Mr. Trump has called global warming a hoax.  Now as president he is implementing policies and appointing people to important cabinet positions who share his sentiment.  From the outset, he is reversing important initiatives undertaken by his predecessor, who had set in motion important policies that curb emissions of greenhouse gases.   

Here is a partial list of President Trump’s actions and policy positions:

·        He appointed Scott Pruitt to be Administrator of the Environmental Protection Agency (EPA). Instead of having an interest in protecting the environment, Mr. Pruitt is eliminating rules that preserve our natural world.  In his previous position as the Attorney General of Oklahoma, he repeatedly sued the EPA seeking to overturn its regulations that protect aspects of our environment, including emissions of greenhouse gases. Now he is the Administrator of that selfsame agency.  The Los Angeles Times writes “The Republican dogma of unrestrained economic exploitation drives the president and his EPA chief. As a result, climate science has become a heretical activity.”

·        Among fossil fuels coal emits the most carbon dioxide (per amount of heat obtained) when burned.  So its use should be limited as much as possible in order to reduce emissions.  But Secretary of the Interior Ryan Zinke ordered that a ban on mining coal on federal lands, put in place by former President Obama, be rescinded.  The order followed through on President Trump’s overall goal of increasing American energy independence.

·        PresidentTrump ordered a review of all policies deemed to interfere with enhancing America’s energy independence.  This includes directing Administrator Pruitt to reconsider the Clean Power Plan, an EPA regulation issued under President Obama that would produce significant reductions in carbon dioxide emissions from the electric power industry.

·        President Trump issued an order to review the program, issued by EPA and the Department of Transportation under President Obama, significantly increasing automobile Corporate Average Fuel Economy (CAFE) standards by 2025.  The review may lead to weakening the requirements or slowing the timeline for the CAFE regulation.

·        The budget proposal that President Trump outlined for Fiscal Year 2018 seriously cuts scientific research in many agencies of the U.S. government.  Concerning  activities related to curbing global warming, the proposal completely eliminates the Department of Energy’s Advance Research Projects Agency-Energy unit, reduces research support for the National Oceanographic and Atmospheric Administration by 52%, and cuts EPA research by 48% and National Aeronautics and Space Administration earth science research by 6%.  These agencies engage in essential research on the state of the planet’s climate and provide seed or venture funding for development of new technologies that lower greenhouse gas emissions.

President Trump, could easily serve as a model for Malvolio Petrex, since he can insulate himself from the ravages of intensified global warming.  His policies, to be implemented 99 years before the centennial of the Paris Climate Agreement, will have major immediate effects and indirect ramifications that worsen greenhouse gas emissions and lead to more severe harmful consequences of warming.  Yet we may imagine that, with the vast resources he controls, his children, grandchildren and further progeny can create environments for themselves that will protect them from harms and damages that global warming brings.  The same can be said for those he selected to implement his policies.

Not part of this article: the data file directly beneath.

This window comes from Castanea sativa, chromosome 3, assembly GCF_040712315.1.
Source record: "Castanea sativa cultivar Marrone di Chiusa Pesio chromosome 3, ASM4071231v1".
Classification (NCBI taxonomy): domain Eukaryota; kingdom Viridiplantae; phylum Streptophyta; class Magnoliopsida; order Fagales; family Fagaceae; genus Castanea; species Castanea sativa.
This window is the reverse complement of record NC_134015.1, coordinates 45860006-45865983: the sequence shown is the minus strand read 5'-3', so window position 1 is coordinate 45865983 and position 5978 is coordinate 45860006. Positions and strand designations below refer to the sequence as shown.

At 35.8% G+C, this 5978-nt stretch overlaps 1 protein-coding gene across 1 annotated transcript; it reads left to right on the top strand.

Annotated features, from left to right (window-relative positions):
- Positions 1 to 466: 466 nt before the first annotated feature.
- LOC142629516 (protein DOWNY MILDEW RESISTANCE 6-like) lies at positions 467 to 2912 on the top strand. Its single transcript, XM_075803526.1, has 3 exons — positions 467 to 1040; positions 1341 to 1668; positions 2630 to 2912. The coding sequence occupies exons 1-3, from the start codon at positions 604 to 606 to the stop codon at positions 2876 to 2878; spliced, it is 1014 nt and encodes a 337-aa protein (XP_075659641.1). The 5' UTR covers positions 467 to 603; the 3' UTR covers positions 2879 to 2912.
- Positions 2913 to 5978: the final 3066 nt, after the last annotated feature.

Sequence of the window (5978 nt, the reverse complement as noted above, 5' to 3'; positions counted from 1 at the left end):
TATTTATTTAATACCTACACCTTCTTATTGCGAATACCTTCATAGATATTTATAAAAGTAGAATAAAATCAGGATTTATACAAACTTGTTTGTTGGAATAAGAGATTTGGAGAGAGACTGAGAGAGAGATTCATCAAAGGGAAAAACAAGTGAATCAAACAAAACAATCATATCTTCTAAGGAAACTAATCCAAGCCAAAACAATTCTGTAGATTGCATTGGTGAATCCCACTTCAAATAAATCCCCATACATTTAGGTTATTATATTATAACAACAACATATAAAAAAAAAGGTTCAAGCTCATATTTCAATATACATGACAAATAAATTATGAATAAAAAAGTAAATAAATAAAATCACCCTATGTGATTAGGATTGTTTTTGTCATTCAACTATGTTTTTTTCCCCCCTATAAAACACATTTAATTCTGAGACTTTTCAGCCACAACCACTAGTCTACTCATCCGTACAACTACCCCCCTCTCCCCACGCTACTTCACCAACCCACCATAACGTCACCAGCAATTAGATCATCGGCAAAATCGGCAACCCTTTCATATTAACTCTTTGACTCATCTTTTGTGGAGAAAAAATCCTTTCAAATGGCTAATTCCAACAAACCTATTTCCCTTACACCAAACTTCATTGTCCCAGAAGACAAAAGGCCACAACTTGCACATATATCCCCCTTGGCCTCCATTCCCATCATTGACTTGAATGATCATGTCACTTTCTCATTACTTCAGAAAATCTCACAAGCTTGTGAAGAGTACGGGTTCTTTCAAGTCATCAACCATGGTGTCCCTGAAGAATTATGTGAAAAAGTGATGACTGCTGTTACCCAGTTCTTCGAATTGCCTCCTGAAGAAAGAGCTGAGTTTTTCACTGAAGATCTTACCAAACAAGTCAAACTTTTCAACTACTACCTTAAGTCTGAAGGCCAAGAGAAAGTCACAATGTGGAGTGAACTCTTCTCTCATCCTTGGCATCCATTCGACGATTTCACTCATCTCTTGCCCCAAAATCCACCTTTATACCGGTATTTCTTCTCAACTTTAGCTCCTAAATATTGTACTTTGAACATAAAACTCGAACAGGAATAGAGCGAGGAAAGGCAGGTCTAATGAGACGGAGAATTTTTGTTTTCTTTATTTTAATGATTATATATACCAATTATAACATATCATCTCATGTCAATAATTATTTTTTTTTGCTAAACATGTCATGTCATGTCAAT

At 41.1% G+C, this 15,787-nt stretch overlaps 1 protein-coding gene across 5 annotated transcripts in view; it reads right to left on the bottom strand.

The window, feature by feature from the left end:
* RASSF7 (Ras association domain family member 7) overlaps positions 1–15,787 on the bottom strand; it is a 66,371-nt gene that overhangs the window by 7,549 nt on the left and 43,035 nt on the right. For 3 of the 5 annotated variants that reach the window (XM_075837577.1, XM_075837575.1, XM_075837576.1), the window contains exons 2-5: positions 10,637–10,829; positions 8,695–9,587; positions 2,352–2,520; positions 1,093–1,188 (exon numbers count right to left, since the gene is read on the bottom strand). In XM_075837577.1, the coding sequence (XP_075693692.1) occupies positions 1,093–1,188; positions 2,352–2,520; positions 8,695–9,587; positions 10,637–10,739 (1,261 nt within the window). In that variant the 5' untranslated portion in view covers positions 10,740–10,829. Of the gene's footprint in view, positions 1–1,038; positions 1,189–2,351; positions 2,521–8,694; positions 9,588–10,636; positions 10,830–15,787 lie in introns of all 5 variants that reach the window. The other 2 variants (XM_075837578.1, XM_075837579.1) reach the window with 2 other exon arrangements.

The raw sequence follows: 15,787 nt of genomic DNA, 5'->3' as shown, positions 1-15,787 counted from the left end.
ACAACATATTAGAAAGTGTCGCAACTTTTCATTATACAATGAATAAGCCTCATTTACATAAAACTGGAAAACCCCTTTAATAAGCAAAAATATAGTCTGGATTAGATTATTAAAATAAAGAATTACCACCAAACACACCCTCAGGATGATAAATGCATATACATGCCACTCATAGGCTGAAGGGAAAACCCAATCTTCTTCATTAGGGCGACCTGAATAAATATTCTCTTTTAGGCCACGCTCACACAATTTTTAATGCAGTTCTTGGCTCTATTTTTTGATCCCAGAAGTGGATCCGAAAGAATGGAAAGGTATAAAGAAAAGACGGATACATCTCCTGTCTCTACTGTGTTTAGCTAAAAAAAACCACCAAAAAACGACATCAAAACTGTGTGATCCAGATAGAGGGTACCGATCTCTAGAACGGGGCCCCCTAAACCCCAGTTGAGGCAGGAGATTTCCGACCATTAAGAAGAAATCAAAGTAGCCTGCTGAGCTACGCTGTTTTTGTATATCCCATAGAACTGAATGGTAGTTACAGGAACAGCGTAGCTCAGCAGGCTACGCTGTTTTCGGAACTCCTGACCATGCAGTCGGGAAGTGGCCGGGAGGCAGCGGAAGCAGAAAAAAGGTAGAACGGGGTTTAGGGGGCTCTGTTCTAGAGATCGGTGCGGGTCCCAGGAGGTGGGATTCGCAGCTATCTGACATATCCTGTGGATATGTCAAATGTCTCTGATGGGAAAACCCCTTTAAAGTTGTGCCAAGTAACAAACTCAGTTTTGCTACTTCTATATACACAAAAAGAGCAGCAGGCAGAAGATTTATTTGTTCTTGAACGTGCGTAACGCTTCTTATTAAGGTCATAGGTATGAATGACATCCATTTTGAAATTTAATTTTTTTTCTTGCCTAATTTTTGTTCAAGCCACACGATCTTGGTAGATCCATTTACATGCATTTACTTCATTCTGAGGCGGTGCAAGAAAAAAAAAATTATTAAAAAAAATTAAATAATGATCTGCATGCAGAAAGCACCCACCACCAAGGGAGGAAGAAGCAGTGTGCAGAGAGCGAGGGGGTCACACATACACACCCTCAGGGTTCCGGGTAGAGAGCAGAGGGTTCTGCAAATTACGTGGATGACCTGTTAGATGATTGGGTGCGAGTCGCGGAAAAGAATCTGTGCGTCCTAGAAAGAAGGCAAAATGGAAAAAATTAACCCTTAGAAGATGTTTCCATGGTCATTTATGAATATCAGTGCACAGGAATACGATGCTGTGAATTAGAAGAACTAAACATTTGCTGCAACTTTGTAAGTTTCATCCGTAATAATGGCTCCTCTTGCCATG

But the peoples of the earth, considered at large, are not so lucky.  They can’t easily shield themselves from climatic harm.  They could well be defenseless victims of President Trump’s policies.  The climate framework that Mr. Trump is overthrowing, begun under President Obama and implemented worldwide with his leadership, could make significant progress to minimizing those risks. 

It’s not too late for the Trump Administration to reconsider, and rejoin the compact of the world’s nations to lower greenhouse gas emissions. 

      © 2017 Henry Auer

Thursday, March 9, 2017

EPA Administrator Pruitt Wrongly Dismisses Reality of Man-Made Warming

Summary: The Administrator of the U. S. Environmental Protection Agency, Scott Pruitt, stated in a television interview that he does not agree that human activity is a prime contributor to global warming.
This statement is in direct contradiction to the well-established objective scientific reality that humanity’s burning of fossil fuels adds excess, long-lasting, burdens of carbon dioxide to the atmosphere.  Since this gas exhibits the greenhouse effect, this excess gas contributes to raising the global average temperature, and brings on harmful extremes of weather and climate.
Assessment Reports of the Intergovernmental Panel on Climate Change, and the U. S. National Climate Assessment, provide detailed support for such conclusions.  Climate scientists subscribe essentially unanimously to the reality of man-made global warming according to a search of the scientific literature.

Administrator Pruitt ignores these findings at great peril to the wellbeing of Americans, and indeed, of all humanity the world over.